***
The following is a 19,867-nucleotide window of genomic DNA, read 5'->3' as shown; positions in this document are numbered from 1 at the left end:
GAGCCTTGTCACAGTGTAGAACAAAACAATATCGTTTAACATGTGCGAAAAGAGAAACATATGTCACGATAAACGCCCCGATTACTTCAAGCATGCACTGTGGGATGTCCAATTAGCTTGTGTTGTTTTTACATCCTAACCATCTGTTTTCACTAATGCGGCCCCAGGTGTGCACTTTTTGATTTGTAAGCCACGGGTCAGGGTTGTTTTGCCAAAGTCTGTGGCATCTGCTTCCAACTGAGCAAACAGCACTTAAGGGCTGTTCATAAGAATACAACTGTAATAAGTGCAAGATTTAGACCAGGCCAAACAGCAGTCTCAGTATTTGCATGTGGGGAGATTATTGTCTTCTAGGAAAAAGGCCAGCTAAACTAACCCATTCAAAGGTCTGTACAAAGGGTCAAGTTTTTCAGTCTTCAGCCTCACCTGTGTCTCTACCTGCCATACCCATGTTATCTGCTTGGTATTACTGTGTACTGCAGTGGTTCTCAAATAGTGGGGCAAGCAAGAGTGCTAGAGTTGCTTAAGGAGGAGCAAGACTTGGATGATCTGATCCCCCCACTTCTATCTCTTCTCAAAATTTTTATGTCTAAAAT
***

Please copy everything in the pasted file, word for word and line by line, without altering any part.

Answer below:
The following is a 19,867-nucleotide window of genomic DNA, read 5'->3' as shown; positions in this document are numbered from 1 at the left end:
GAGCCTTGTCACAGTGTAGAACAAAACAATATCGTTTAACATGTGCGAAAAGAGAAACATATGTCACGATAAACGCCCCGATTACTTCAAGCATGCACTGTGGGATGTCCAATTAGCTTGTGTTGTTTTTACATCCTAACCATCTGTTTTCACTAATGCGGCCCCAGGTGTGCACTTTTTGATTTGTAAGCCACGGGTCAGGGTTGTTTTGCCAAAGTCTGTGGCATCTGCTTCCAACTGAGCAAACAGCACTTAAGGGCTGTTCATAAGAATACAACTGTAATAAGTGCAAGATTTAGACCAGGCCAAACAGCAGTCTCAGTATTTGCATGTGGGGAGATTATTGTCTTCTAGGAAAAAGGCCAGCTAAACTAACCCATTCAAAGGTCTGTACAAAGGGTCAAGTTTTTCAGTCTTCAGCCTCACCTGTGTCTCTACCTGCCATACCCATGTTATCTGCTTGGTATTACTGTGTACTGCAGTGGTTCTCAAATAGTGGGGCAAGCAAGAGTGCTAGAGTTGCTTAAGGAGGAGCAAGACTTGGATGATCTGATCCCCCCACTTCTATCTCTTCTCAAAATTTTTATGTCTAAAAT